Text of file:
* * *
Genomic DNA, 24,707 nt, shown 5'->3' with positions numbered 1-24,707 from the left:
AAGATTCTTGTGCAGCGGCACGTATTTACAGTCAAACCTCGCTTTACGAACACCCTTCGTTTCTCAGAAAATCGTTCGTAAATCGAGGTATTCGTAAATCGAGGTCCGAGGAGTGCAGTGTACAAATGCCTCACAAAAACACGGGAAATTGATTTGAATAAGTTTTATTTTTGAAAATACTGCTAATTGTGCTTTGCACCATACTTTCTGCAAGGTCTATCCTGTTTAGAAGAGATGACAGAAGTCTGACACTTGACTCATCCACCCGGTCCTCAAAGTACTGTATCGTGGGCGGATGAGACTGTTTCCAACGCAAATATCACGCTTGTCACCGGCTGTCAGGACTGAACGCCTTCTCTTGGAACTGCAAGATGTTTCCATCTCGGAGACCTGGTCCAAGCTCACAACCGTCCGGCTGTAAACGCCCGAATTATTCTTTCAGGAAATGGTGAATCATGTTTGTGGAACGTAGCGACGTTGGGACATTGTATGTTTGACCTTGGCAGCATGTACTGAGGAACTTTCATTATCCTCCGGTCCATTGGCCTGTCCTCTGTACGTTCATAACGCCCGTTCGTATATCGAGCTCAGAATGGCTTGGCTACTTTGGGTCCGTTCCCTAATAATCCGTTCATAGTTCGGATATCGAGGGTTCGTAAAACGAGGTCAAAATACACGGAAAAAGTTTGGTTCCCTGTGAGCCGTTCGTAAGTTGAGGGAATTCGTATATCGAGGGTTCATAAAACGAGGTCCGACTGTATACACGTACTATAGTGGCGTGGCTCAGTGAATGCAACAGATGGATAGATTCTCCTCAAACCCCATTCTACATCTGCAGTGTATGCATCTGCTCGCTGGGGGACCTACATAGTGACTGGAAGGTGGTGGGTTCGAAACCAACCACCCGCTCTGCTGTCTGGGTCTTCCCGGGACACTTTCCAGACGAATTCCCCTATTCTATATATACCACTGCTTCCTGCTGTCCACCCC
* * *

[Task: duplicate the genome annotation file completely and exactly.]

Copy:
Genomic DNA, 24,707 nt, shown 5'->3' with positions numbered 1-24,707 from the left:
AAGATTCTTGTGCAGCGGCACGTATTTACAGTCAAACCTCGCTTTACGAACACCCTTCGTTTCTCAGAAAATCGTTCGTAAATCGAGGTATTCGTAAATCGAGGTCCGAGGAGTGCAGTGTACAAATGCCTCACAAAAACACGGGAAATTGATTTGAATAAGTTTTATTTTTGAAAATACTGCTAATTGTGCTTTGCACCATACTTTCTGCAAGGTCTATCCTGTTTAGAAGAGATGACAGAAGTCTGACACTTGACTCATCCACCCGGTCCTCAAAGTACTGTATCGTGGGCGGATGAGACTGTTTCCAACGCAAATATCACGCTTGTCACCGGCTGTCAGGACTGAACGCCTTCTCTTGGAACTGCAAGATGTTTCCATCTCGGAGACCTGGTCCAAGCTCACAACCGTCCGGCTGTAAACGCCCGAATTATTCTTTCAGGAAATGGTGAATCATGTTTGTGGAACGTAGCGACGTTGGGACATTGTATGTTTGACCTTGGCAGCATGTACTGAGGAACTTTCATTATCCTCCGGTCCATTGGCCTGTCCTCTGTACGTTCATAACGCCCGTTCGTATATCGAGCTCAGAATGGCTTGGCTACTTTGGGTCCGTTCCCTAATAATCCGTTCATAGTTCGGATATCGAGGGTTCGTAAAACGAGGTCAAAATACACGGAAAAAGTTTGGTTCCCTGTGAGCCGTTCGTAAGTTGAGGGAATTCGTATATCGAGGGTTCATAAAACGAGGTCCGACTGTATACACGTACTATAGTGGCGTGGCTCAGTGAATGCAACAGATGGATAGATTCTCCTCAAACCCCATTCTACATCTGCAGTGTATGCATCTGCTCGCTGGGGGACCTACATAGTGACTGGAAGGTGGTGGGTTCGAAACCAACCACCCGCTCTGCTGTCTGGGTCTTCCCGGGACACTTTCCAGACGAATTCCCCTATTCTATATATACCACTGCTTCCTGCTGTCCACCCC